The SKY in Landscape Photography
by Guest Author Michelle Alton
Did you have a chance to meet Michelle last week?
If not, check out her interview here.
Here are Michelle's suggestions for considering the sky when photographing landscapes.
Since everyone loves to capture scenery,
especially on vacations,
these tips will center around landscape photography,
in particular, the role that the sky plays in landscape photography.
The tips borrow extensively from Darren Rowse,
the founder and chief blogger of digital-photography-school.com (DPS).
The photos that are used to illustrate the tips will be mine unless otherwise stated.
You can read Darren's article at here.
Most landscapes will either have a dominant foreground or sky.
Unless you have one or the other your shot can end up looking boring.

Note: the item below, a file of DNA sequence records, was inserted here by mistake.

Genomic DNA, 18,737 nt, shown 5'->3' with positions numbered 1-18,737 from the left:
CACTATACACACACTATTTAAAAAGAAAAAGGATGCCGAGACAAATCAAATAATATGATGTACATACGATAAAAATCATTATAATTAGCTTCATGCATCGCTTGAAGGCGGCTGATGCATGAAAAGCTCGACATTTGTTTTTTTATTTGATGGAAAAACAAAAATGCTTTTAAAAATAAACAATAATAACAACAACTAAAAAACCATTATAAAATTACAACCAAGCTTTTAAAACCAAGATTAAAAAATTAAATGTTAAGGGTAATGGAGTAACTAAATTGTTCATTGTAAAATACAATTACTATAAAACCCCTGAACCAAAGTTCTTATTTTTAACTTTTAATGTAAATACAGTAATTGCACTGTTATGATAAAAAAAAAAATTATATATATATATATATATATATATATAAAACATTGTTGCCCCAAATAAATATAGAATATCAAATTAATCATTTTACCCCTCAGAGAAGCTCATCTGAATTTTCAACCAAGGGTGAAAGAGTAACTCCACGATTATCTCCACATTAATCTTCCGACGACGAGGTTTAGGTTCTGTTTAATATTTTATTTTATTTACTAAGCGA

(PS That's why we try not to put the horizon through the center of the photo.)
If you have a bland, boring sky don't let it dominate your shot.
Place the horizon in the upper third of your shot making sure your foreground is interesting.
Horizon is raised for this pretty waterfall in Petit Jean, Arkansas.
However if the sky is filled with drama and interesting cloud formations and colors,
let it shine by placing the horizon lower.
Another Great Sky to Showcase.
Another great way to take advantage of a great sky is to try to capture some movement in it.
Adding a bird or a few birds in flight is a terrific way to do that,
if you’re lucky enough to have them visit your sky.
The birds and blowing clouds convey movement in this scene at the
Howell Living History Farm in Lambertville, NJ.
I hope this short tutorial has provided some delicious food for thought
Now it's your turn to capture the sky!
Beginning on Monday, March 19 thru Friday March 23
you can link your sky photos for our March competition.
Michelle will be the judge!
You can visit Michelle at
“Your Best Shot” ( www.maltonphotos.zenfolio.com )
“Tales of Relentless Pursuit” ( http://talesofrelentlesspursuit.blogspot.com/ )